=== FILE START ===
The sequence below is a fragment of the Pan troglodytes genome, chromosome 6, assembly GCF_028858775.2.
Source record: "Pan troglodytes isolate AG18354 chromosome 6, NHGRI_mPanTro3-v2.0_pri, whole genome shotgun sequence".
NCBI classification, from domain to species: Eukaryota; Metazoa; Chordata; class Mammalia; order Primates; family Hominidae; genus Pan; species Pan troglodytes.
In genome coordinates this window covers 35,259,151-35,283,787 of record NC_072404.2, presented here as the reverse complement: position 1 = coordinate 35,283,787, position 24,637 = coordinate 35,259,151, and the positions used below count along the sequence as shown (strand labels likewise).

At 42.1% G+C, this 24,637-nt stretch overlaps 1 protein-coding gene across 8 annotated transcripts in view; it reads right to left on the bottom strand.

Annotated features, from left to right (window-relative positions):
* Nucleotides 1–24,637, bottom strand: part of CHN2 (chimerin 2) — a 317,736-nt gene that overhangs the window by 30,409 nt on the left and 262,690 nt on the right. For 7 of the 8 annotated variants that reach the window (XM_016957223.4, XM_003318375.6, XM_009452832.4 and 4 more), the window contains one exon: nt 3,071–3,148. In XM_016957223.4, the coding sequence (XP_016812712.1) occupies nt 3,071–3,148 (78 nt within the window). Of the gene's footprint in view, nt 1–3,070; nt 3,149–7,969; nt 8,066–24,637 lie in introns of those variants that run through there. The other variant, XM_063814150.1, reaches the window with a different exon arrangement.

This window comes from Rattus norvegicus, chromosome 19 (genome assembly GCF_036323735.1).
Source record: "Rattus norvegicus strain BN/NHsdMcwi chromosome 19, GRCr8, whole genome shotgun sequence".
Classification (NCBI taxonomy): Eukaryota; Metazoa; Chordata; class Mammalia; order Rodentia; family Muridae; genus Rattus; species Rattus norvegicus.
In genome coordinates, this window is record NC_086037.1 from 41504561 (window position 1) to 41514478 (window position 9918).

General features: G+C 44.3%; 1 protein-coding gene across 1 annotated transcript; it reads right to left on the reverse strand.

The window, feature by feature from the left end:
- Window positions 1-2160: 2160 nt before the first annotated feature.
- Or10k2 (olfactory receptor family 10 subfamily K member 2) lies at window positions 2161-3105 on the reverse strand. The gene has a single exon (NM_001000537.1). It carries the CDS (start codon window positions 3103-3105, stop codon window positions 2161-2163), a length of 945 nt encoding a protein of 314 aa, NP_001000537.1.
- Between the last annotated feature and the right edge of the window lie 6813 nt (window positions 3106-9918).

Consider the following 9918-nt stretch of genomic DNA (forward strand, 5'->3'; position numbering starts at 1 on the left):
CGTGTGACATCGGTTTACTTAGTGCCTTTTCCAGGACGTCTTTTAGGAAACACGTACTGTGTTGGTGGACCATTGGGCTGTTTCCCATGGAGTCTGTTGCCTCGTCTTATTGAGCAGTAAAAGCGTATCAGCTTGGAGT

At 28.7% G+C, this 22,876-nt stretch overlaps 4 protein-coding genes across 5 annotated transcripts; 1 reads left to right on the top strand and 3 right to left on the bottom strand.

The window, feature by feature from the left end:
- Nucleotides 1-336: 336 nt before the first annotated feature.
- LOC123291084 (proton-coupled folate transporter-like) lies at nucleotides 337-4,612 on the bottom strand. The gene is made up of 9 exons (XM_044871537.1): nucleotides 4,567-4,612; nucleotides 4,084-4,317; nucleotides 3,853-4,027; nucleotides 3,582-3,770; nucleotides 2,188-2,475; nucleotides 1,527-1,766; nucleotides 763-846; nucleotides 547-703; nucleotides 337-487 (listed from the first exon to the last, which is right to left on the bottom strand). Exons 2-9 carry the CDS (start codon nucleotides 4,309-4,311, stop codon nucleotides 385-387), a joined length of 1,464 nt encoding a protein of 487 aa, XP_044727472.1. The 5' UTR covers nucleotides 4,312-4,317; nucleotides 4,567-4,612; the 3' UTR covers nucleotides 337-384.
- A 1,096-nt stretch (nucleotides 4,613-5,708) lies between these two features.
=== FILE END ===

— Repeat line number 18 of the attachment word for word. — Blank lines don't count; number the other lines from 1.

CGTGTGACATCGGTTTACTTAGTGCCTTTTCCAGGACGTCTTTTAGGAAACACGTACTGTGTTGGTGGACCATTGGGCTGTTTCCCATGGAGTCTGTTGCCTCGTCTTATTGAGCAGTAAAAGCGTATCAGCTTGGAGT